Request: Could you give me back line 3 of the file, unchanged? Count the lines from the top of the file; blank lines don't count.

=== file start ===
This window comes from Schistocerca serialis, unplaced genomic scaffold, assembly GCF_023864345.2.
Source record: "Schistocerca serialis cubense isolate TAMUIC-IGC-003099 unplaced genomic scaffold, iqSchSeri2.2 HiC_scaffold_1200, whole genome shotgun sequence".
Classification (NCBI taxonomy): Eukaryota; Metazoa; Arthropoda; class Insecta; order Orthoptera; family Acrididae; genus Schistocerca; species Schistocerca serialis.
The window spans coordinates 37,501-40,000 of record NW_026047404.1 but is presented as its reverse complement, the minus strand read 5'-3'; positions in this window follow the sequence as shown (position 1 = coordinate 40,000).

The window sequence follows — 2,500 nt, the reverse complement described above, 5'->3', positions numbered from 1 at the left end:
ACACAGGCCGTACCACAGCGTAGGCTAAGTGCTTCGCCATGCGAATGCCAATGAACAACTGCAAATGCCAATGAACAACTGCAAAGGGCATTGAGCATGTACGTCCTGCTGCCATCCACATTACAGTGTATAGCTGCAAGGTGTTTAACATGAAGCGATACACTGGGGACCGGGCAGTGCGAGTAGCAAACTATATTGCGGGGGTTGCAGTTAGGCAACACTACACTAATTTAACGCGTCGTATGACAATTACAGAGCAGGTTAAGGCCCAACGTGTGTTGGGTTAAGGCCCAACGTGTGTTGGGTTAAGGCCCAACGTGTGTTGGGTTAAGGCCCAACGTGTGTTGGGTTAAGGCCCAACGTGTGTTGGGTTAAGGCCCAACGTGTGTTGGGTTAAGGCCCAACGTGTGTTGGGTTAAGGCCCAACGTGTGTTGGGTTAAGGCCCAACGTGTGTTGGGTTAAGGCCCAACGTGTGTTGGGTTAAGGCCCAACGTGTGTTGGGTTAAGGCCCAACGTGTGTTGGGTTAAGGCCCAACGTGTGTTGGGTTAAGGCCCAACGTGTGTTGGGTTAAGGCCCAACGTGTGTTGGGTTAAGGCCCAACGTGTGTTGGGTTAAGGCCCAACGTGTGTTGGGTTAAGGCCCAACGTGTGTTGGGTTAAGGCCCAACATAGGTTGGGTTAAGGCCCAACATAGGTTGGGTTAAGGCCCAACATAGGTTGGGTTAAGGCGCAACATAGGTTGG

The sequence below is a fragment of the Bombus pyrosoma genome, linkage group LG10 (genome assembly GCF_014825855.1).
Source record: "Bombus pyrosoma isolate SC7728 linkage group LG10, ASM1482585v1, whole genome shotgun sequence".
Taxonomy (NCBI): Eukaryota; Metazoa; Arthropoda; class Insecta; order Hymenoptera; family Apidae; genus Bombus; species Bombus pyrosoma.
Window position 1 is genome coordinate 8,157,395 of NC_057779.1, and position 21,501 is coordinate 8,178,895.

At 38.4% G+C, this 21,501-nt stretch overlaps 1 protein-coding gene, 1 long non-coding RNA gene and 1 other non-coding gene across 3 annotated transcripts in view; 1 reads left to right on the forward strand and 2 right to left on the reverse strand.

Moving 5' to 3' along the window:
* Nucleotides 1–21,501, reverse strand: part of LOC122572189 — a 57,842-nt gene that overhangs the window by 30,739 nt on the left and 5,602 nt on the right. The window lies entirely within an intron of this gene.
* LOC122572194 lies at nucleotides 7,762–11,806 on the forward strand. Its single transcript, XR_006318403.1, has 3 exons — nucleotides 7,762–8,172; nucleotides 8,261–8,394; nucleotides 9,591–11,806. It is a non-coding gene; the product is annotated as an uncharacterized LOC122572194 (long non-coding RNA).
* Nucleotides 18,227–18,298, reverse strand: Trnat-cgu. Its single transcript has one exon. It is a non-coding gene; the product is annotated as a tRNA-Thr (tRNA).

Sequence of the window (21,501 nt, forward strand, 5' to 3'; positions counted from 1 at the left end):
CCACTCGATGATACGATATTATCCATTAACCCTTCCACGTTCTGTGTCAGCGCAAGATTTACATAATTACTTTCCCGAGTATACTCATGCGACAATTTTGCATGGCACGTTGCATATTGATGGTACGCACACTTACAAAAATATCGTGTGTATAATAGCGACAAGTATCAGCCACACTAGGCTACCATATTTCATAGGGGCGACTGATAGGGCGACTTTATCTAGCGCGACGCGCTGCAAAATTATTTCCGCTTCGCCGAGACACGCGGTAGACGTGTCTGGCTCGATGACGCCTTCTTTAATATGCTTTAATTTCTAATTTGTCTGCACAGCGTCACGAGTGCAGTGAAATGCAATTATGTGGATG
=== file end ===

Classification (NCBI taxonomy): Eukaryota; Metazoa; Arthropoda; class Insecta; order Orthoptera; family Acrididae; genus Schistocerca; species Schistocerca serialis.